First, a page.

The Commission concludes that taxation is only one of the determinants of investment and financing decisions but that the large variation in effective tax rates in EU Member States nevertheless requires examination. There is a large variation in the effective tax burden faced by investors resident in the different EU Member States, as well as in the way each country treats investment in or from other countries. The range of variation can reach more than 30 percentage points. The Commission's analysis suggests that it is the statutory tax rate rather than the tax base that is the major factor in establishing the effective rate, particularly when profitability rises. The Commission study has not analysed the evolution of effective tax rates over time, the effects of tax competition or the effects of the differentials in tax rates on economic efficiency. The Commission therefore concludes that the level of taxation, and in this context the tax rate, is a matter for Member States to decide and specific Community action on tax rates is not recommended. However, the Commission will carefully monitor the trend of the effective levels of corporate taxation in the EU Member States in order to understand the dynamic effects of reforms in progress.
Cross-border tax issues
The Commission has identified a number of fields in which company tax systems hamper cross-border economic activity in the Internal Market and thus undermine EU companies' international competitiveness. The problems can be summarised as follows:
Removing the obstacles a twin track strategy
The Commission has identified a number of actions to remove, or at least lessen the impact of, these obstacles to cross border activities.
Action on targeted measures
The Commission recognises that, although the targeted measures would go some way towards remedying the tax obstacles, the underlying problem of 15 different tax systems in the Internal Market would remain. The Commission considers that a consolidated corporate tax base for the EU-wide activities of companies would have the potential to contribute to greater efficiency, effectiveness, simplicity and transparency in company tax systems, in particular by reducing compliance costs. A consolidated tax base would allow companies with cross-border and international activities within the EU to compute the income of the entire group according to one set of rules and establish consolidated accounts for tax purposes. The Commission therefore believes that it is only logical to steer its company taxation policy in this direction in the long run. The Commission study has identified a number of possible technical approaches to achieve this. These include:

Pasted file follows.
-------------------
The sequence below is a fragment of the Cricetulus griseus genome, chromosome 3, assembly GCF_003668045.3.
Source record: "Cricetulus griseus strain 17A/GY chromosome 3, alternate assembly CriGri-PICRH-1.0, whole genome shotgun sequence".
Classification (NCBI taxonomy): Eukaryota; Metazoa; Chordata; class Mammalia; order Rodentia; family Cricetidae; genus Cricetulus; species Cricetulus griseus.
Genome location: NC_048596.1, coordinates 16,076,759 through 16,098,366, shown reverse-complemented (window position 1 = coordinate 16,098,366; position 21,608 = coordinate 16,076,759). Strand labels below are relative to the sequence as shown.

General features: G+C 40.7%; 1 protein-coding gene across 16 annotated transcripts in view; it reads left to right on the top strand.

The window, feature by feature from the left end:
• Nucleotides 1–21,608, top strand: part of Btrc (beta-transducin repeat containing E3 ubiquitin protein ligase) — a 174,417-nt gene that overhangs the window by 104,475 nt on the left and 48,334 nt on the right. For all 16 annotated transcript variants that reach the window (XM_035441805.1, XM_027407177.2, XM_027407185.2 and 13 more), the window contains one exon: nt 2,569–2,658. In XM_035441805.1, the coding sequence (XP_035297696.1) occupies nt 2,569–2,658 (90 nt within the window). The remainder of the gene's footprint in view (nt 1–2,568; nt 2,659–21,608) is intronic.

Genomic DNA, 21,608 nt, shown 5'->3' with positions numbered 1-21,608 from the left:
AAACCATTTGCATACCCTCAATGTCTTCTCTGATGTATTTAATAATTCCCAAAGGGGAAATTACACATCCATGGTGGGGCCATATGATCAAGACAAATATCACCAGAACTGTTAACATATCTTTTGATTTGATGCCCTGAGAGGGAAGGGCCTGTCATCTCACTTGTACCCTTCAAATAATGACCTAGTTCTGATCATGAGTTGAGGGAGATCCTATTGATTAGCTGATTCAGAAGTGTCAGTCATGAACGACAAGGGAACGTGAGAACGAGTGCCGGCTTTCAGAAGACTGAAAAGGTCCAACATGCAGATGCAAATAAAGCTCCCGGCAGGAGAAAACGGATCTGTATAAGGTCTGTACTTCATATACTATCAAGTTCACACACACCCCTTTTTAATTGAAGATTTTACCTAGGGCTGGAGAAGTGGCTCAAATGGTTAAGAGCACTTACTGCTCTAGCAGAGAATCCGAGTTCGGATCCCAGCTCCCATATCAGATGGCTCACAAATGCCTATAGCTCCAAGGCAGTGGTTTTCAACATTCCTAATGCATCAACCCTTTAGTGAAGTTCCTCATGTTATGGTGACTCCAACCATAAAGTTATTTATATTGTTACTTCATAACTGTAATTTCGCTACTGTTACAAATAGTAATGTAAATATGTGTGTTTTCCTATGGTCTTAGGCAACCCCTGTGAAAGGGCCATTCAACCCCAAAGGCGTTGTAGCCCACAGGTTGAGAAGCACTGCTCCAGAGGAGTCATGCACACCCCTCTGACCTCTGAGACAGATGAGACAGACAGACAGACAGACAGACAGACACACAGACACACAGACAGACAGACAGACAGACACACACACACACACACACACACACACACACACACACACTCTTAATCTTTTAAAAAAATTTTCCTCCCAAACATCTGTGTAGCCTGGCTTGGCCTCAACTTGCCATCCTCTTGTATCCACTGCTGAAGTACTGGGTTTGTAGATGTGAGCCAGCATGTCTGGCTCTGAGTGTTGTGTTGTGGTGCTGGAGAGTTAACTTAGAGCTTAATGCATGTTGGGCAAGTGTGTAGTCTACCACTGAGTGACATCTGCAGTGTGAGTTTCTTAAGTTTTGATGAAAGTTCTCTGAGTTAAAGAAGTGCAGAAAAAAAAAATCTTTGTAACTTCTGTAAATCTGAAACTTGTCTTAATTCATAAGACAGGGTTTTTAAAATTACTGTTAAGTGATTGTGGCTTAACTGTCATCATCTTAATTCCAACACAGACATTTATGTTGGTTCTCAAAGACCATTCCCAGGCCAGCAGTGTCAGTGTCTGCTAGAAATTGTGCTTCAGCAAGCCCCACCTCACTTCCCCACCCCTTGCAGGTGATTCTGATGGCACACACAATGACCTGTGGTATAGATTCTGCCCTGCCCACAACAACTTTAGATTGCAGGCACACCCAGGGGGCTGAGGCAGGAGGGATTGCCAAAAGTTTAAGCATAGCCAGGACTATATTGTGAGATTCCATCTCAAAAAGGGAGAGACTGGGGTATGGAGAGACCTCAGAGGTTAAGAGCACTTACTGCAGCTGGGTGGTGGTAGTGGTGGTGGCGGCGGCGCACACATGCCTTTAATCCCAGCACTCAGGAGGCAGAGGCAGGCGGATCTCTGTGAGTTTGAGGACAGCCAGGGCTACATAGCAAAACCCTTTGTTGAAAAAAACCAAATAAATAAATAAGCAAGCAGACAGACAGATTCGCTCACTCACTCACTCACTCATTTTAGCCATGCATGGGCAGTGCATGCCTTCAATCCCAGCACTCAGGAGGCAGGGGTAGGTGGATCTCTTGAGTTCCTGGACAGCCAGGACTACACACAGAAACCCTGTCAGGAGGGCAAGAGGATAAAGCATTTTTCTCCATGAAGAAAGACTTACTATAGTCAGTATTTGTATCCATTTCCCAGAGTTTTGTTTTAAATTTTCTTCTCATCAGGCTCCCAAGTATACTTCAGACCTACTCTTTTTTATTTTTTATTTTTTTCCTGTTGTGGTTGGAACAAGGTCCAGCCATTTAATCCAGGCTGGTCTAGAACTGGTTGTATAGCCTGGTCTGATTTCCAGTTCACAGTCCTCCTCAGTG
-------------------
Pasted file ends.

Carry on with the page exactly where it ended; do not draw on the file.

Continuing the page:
Consolidation on an EU wide basis is the key feature of all the possible approaches. The creation of such a scheme requires also a mechanism to be agreed by all participants for allocating the consolidated corporate tax base to individual Member States for them to tax at their respective statutory rates. This is a major and complex project. The Nice Treaty highlighted the legal possibility which now exists of closer co-operation ("enhanced co-operation") between sub-groups of like-minded Member States but the full benefits of such a consolidated tax base will only be achieved if all Member States participate.
The Commission will initiate a structured dialogue with all stakeholders at a major European Company Tax Conference next year to assist the Commission in determining the best way of bringing this project to fruition. After the Conference and the following broader debate in the EU, the Commission intends to report on its subsequent policy conclusions by 2003.
The full text of the Communication "Towards an Internal Market without tax obstacles. A Strategy for providing companies with a consolidated corporate tax base for their EUwide activities" will be available on the Europa internet site:
http://ec.europa.eu/taxation_customs/whatsnew.htmThe Communication develops the general priorities established by the Commission in May 2001 ('Tax Policy in the European Union Priorities for the years ahead' see IP/01/737) in the specific area of company taxation. It supplements and builds on an extensive study 'Company Taxation in the Internal Market' which the Commission services have completed with the assistance of two panels of experts.
An Executive Summary of the Commission study is annexed to the Commission Communication.
The complete study which runs to more than 400 pages will also be available on the Commission website (see above for URL).
For further details of the Communication, see MEMO/01/335.